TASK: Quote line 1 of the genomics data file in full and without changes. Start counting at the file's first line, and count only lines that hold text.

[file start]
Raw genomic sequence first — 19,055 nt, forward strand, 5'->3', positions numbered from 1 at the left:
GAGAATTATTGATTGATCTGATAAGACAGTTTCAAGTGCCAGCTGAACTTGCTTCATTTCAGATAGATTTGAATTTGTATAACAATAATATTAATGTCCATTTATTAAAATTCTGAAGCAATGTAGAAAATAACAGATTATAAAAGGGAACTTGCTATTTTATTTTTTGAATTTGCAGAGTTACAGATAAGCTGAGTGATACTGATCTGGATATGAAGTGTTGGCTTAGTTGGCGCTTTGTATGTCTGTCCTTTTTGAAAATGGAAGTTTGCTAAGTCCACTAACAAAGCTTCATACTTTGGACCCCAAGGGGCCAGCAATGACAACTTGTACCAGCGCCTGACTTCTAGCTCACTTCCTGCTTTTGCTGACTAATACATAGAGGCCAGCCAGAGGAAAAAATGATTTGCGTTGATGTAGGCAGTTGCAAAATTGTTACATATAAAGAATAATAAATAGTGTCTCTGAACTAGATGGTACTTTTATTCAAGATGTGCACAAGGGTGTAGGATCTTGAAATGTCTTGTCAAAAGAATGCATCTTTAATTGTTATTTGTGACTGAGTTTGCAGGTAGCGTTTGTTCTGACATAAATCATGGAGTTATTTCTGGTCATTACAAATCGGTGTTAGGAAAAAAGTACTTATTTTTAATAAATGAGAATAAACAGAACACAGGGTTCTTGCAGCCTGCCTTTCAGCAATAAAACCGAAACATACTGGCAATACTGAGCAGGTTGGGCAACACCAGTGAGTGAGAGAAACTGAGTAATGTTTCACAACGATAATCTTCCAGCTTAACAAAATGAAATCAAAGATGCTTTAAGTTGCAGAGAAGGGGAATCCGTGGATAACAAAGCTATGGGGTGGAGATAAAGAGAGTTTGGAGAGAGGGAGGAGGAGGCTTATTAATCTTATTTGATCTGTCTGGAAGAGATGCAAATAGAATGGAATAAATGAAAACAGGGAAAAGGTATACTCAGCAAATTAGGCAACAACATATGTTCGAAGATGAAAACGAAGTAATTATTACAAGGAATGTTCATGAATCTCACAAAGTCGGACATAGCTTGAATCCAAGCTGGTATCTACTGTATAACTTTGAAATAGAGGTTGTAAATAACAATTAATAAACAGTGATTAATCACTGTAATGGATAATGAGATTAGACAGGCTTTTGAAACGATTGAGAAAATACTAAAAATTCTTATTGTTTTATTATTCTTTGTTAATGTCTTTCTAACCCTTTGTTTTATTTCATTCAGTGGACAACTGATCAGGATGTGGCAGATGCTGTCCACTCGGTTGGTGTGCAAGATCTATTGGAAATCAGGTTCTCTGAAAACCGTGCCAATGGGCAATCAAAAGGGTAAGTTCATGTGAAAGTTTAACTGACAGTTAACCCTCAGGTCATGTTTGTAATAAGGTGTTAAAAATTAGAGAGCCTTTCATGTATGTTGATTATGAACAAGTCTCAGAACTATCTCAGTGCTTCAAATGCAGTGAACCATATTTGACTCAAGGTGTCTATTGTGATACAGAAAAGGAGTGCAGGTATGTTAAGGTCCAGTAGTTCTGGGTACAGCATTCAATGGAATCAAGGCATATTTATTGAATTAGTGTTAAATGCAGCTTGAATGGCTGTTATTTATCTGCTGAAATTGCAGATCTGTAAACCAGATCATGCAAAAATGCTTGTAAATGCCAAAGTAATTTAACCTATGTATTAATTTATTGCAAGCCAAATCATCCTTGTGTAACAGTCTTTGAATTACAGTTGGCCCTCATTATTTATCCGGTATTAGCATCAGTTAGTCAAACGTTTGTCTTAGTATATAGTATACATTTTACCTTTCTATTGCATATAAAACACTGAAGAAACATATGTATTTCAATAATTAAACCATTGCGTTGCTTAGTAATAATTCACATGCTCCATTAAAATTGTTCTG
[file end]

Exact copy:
Raw genomic sequence first — 19,055 nt, forward strand, 5'->3', positions numbered from 1 at the left: